Column: Being Reasonable - Planning Media on Motivations
Media planners are finally getting the credit they deserve, not only as communications creatives but also as contributors to marketing strategy. Now the time is ripe for a media planning perspective on communications strategy - one that is equally actionable for both media and messaging.
Consumer attitudes, the cornerstone of conventional brand strategy, don't fit this bill. Attitudes are thoughts that begin with "I like..." or "I dislike...." There are two fundamental problems with focusing on attitudes: First, attitudes tend to be vague and fleeting. Second, they are notoriously un-predictive of the only thing that really matters to marketers: behavior. There can be an enormous gap between liking a product, and actually choosing it over the competition. Many people like Apple better than the competition, but still choose Windows at the end of the day.
When it comes to media strategy, the attitude-centric view amounts to little more than reading tea leaves. But there is a superior standard for marketing strategy, and it's particularly suited to media - motivations, or thoughts that begin with "I want," or "I need."
Focusing on motivations offers three crucial advantages. First, motivations are robust enough for strategic decision-making. For example, most laptop buyers are motivated by a combination of portability, performance, and value. Second, motivations are resilient; today's laptops offer better performance and are smaller and lighter than they were ten years ago, but the basic combination of motivations has remained constant. Third, and above all, motivations are, by definition, linked to behavior. Provided there are no external barriers, such as affordability, people tend to act upon their motivations.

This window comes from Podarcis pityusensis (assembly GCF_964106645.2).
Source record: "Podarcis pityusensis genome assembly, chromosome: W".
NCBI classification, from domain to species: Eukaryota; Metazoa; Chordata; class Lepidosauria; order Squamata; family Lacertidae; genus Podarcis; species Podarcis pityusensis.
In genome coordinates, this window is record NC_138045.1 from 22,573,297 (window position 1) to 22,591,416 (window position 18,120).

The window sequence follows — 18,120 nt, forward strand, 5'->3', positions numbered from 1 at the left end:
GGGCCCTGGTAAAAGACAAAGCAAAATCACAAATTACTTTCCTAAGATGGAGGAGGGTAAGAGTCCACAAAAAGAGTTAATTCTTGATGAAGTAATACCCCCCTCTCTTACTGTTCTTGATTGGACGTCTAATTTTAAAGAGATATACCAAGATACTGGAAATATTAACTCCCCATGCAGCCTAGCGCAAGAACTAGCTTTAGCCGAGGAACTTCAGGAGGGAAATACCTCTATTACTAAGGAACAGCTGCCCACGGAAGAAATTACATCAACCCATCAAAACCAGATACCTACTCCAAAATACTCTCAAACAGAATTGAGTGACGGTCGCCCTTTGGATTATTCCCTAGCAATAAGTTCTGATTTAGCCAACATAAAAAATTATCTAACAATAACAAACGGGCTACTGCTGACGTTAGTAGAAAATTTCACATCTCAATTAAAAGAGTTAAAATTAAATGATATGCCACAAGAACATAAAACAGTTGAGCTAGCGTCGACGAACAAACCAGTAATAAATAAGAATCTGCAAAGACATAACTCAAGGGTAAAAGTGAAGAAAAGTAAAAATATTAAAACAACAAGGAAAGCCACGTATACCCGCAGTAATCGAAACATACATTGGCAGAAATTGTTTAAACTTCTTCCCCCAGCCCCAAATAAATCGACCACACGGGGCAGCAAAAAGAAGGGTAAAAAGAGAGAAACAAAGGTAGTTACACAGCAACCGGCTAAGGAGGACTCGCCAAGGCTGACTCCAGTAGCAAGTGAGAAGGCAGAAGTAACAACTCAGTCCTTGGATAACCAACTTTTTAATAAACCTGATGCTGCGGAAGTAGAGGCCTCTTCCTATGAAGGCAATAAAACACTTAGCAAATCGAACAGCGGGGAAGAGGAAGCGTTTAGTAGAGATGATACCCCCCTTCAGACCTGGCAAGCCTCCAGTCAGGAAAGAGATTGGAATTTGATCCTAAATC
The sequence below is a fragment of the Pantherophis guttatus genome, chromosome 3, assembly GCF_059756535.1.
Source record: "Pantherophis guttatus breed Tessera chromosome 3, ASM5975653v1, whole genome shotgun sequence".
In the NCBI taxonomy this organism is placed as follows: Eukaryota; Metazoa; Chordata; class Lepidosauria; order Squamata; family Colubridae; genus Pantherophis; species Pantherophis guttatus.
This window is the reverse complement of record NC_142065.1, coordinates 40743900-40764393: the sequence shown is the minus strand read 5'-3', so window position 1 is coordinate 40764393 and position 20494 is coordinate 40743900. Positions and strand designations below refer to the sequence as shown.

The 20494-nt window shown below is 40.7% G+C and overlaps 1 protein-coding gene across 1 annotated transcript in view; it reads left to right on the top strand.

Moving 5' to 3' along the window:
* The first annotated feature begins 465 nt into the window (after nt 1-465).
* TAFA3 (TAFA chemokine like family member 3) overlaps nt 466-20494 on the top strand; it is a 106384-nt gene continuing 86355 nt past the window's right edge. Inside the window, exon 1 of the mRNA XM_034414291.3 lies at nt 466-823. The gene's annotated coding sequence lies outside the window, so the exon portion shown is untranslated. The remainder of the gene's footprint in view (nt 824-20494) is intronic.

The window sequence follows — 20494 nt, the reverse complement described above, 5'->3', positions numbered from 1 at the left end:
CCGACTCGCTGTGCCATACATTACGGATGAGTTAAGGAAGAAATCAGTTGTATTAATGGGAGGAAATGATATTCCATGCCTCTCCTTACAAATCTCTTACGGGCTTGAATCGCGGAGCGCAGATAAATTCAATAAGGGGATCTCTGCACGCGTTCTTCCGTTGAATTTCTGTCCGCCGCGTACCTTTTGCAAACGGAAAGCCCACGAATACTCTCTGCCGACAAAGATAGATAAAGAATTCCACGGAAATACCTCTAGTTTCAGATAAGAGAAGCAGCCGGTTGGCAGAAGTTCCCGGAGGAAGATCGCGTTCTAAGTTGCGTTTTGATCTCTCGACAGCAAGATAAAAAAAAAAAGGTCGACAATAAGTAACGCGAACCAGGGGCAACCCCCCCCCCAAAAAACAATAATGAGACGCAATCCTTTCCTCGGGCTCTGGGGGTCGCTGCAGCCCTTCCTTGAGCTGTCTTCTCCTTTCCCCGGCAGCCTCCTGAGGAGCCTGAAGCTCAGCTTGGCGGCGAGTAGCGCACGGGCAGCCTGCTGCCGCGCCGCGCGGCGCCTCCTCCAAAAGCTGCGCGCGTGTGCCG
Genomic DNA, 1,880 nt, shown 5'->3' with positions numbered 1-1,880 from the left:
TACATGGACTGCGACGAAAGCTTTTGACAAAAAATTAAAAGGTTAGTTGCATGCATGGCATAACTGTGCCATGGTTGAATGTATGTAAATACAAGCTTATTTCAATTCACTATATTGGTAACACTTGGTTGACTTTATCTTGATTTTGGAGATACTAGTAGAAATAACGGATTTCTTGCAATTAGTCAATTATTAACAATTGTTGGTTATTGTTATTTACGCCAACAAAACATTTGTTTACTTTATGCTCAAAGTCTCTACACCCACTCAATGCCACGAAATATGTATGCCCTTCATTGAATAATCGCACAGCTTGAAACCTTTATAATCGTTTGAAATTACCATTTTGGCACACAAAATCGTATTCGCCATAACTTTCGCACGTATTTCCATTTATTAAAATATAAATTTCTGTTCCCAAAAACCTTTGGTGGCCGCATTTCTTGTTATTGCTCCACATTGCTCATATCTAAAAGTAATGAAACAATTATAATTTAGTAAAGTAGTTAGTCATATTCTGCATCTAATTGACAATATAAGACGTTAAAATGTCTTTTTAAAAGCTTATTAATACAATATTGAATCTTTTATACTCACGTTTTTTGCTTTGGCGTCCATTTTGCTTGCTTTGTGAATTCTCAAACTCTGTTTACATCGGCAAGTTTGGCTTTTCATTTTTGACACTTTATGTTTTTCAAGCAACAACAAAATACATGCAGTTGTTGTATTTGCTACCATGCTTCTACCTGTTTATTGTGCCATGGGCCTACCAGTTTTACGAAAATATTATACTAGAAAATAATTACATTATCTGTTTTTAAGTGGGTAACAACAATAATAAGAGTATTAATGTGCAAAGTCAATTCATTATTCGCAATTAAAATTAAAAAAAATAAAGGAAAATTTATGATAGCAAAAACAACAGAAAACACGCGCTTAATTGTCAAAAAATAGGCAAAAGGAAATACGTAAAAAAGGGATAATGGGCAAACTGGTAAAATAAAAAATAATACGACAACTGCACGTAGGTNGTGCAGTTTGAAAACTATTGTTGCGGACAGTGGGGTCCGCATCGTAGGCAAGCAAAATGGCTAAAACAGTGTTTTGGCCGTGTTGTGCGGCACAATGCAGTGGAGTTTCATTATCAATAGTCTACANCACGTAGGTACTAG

Media strategy based on motivations focuses on behavioral motivations, or how relevant a given media property is to the decision-making process for a certain product, and contextual motivations, which indicate whether the media property is relevant to the product or service.
The key to motivation-centric media strategy is to determine the right balance of contextual and behavioral relevance. For example, a consumer brokerage's primary marketing objective is to sign up customers for a new service, and the role of advertising is to motivate prospective customers to request more information. Behavioral relevance informs the choice of medium in this case; the more a medium lends itself to interactivity or response, the more likely it is to motivate the desired behavior. By that standard, the Internet, direct mail, and response-enabled print and TV emerge as leading contenders. Contextual relevance, on the other hand, informs the choice of type of property within a given medium. The more a media property reflects the mind-set consumers are in when thinking of their finances, the more contextually relevant it is.
Some media content providers and advertisers enjoy a "natural" advantage in terms of contextual relevance. As a rule of thumb, the more fun or exciting people consider a product category, the more its messages will be welcomed across media properties. Cars, electronics, or liquor have a natural contextual advantage. Ironically, media properties dealing with "serious" issues stand to benefit most in this regard. Consumers might not be in the mood to think about their finances when perusing Men's Health, but can be quite receptive to an ad for a luxury car or watch when reading Fortune or watching CNBC.
Equally, certain product categories and media have a natural advantage on the behavioral dimension. The more readily a product or medium lends itself to interactive communications or even transactions, the greater the advantage. An online retailer or service can motivate transaction behavior through marketing communications. Big-ticket products or complex services, such as cars or investment banks, have a steeper hill to climb; their marketing communications are an initial step in a more complex courtship. A focus on motivations opens the door for media planners to become key contributors to overall communications strategy development. They can discover a unique combination of context and behavior for each advertiser with a singular goal in mind - paving the way from motivation to interaction to transaction.
Marc Babej is president of Reason Inc. (firstname.lastname@example.org)